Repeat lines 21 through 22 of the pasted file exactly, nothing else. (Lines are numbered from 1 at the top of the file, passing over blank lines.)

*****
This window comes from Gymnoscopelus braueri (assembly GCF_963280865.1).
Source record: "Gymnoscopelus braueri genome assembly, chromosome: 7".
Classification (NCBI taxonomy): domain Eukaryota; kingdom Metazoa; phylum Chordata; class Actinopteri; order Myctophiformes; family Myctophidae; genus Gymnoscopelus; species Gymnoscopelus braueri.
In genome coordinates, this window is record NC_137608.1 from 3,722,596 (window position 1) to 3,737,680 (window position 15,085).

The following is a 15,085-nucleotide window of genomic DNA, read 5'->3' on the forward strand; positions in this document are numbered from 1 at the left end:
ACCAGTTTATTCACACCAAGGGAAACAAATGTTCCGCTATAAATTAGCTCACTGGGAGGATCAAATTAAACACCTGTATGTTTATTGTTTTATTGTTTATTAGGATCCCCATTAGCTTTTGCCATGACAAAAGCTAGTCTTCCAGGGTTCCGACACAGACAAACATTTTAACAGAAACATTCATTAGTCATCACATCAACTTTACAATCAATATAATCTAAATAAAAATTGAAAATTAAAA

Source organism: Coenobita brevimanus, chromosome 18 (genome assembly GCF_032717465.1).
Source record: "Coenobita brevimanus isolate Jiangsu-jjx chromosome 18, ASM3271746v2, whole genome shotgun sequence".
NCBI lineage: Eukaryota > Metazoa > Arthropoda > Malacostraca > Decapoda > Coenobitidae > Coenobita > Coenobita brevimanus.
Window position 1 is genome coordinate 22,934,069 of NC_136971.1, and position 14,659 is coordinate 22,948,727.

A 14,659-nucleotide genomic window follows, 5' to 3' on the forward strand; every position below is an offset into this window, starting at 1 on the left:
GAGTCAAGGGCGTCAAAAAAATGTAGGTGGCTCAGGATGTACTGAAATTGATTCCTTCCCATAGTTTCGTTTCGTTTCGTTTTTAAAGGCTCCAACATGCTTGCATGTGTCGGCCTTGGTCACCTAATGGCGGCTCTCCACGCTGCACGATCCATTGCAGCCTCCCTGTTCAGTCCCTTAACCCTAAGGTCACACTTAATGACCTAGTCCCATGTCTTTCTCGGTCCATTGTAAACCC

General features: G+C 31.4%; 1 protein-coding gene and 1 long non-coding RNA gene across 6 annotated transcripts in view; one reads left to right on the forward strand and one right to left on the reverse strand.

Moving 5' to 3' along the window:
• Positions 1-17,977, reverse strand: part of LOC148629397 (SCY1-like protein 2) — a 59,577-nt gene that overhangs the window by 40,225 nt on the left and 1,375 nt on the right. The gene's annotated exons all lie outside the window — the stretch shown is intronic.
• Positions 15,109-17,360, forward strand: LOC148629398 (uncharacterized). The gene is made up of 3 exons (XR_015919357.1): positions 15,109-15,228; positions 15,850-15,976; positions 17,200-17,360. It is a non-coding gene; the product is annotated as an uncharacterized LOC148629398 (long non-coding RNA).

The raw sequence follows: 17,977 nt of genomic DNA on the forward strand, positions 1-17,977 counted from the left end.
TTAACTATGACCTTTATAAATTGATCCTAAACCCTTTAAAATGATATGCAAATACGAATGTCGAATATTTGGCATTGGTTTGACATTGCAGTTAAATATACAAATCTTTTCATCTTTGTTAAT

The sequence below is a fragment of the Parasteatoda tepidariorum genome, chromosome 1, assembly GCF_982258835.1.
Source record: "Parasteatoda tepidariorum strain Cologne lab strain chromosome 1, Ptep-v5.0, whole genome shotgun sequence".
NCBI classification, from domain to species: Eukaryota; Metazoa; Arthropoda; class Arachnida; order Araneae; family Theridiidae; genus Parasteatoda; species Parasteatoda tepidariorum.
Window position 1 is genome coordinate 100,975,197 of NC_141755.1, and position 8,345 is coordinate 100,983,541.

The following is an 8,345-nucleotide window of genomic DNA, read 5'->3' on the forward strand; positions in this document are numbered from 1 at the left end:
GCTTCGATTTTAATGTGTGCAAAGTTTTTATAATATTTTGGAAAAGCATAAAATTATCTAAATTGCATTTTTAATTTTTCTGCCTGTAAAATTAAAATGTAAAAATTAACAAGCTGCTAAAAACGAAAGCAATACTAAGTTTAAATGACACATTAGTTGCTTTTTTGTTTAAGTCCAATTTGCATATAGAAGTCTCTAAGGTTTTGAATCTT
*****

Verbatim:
NCBI classification, from domain to species: Eukaryota; Metazoa; Arthropoda; class Arachnida; order Araneae; family Theridiidae; genus Parasteatoda; species Parasteatoda tepidariorum.
Window position 1 is genome coordinate 100,975,197 of NC_141755.1, and position 8,345 is coordinate 100,983,541.